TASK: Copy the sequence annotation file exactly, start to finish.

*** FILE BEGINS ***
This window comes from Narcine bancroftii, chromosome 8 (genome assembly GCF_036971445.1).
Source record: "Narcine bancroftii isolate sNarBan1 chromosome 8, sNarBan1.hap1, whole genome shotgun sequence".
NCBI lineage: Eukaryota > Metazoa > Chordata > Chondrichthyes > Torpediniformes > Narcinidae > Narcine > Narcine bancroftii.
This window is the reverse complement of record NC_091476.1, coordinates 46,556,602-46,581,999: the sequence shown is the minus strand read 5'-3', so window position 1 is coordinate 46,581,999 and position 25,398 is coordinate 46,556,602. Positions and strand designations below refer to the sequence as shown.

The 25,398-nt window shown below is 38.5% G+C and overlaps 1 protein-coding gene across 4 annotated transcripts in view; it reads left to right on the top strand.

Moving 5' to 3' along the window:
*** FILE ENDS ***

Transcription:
This window comes from Narcine bancroftii, chromosome 8 (genome assembly GCF_036971445.1).
Source record: "Narcine bancroftii isolate sNarBan1 chromosome 8, sNarBan1.hap1, whole genome shotgun sequence".
NCBI lineage: Eukaryota > Metazoa > Chordata > Chondrichthyes > Torpediniformes > Narcinidae > Narcine > Narcine bancroftii.
This window is the reverse complement of record NC_091476.1, coordinates 46,556,602-46,581,999: the sequence shown is the minus strand read 5'-3', so window position 1 is coordinate 46,581,999 and position 25,398 is coordinate 46,556,602. Positions and strand designations below refer to the sequence as shown.

The 25,398-nt window shown below is 38.5% G+C and overlaps 1 protein-coding gene across 4 annotated transcripts in view; it reads left to right on the top strand.

Moving 5' to 3' along the window: